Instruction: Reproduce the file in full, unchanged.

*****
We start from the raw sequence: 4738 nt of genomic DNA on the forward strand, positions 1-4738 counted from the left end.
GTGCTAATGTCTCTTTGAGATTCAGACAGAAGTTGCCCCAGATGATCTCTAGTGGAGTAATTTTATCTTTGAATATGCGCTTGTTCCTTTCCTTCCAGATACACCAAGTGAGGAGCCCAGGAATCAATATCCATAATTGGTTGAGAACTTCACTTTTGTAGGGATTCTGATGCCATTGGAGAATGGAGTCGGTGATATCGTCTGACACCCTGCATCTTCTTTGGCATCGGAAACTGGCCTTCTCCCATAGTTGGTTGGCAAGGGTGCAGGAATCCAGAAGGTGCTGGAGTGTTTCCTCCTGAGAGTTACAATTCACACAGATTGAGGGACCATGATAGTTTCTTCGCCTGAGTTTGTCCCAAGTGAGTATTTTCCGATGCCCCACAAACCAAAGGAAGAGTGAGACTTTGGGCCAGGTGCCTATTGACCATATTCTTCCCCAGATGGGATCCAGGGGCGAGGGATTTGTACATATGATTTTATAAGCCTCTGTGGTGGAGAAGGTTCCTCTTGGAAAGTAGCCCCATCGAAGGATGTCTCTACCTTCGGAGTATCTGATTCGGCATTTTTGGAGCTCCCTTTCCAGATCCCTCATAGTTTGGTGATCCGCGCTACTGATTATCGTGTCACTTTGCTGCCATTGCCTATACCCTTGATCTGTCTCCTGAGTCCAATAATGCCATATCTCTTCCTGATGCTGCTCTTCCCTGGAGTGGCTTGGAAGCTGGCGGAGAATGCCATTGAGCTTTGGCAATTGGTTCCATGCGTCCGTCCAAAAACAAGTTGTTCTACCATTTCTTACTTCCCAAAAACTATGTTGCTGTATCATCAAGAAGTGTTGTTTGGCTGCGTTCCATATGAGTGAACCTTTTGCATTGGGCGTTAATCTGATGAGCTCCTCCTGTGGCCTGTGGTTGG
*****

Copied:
We start from the raw sequence: 4738 nt of genomic DNA on the forward strand, positions 1-4738 counted from the left end.
GTGCTAATGTCTCTTTGAGATTCAGACAGAAGTTGCCCCAGATGATCTCTAGTGGAGTAATTTTATCTTTGAATATGCGCTTGTTCCTTTCCTTCCAGATACACCAAGTGAGGAGCCCAGGAATCAATATCCATAATTGGTTGAGAACTTCACTTTTGTAGGGATTCTGATGCCATTGGAGAATGGAGTCGGTGATATCGTCTGACACCCTGCATCTTCTTTGGCATCGGAAACTGGCCTTCTCCCATAGTTGGTTGGCAAGGGTGCAGGAATCCAGAAGGTGCTGGAGTGTTTCCTCCTGAGAGTTACAATTCACACAGATTGAGGGACCATGATAGTTTCTTCGCCTGAGTTTGTCCCAAGTGAGTATTTTCCGATGCCCCACAAACCAAAGGAAGAGTGAGACTTTGGGCCAGGTGCCTATTGACCATATTCTTCCCCAGATGGGATCCAGGGGCGAGGGATTTGTACATATGATTTTATAAGCCTCTGTGGTGGAGAAGGTTCCTCTTGGAAAGTAGCCCCATCGAAGGATGTCTCTACCTTCGGAGTATCTGATTCGGCATTTTTGGAGCTCCCTTTCCAGATCCCTCATAGTTTGGTGATCCGCGCTACTGATTATCGTGTCACTTTGCTGCCATTGCCTATACCCTTGATCTGTCTCCTGAGTCCAATAATGCCATATCTCTTCCTGATGCTGCTCTTCCCTGGAGTGGCTTGGAAGCTGGCGGAGAATGCCATTGAGCTTTGGCAATTGGTTCCATGCGTCCGTCCAAAAACAAGTTGTTCTACCATTTCTTACTTCCCAAAAACTATGTTGCTGTATCATCAAGAAGTGTTGTTTGGCTGCGTTCCATATGAGTGAACCTTTTGCATTGGGCGTTAATCTGATGAGCTCCTCCTGTGGCCTGTGGTTGG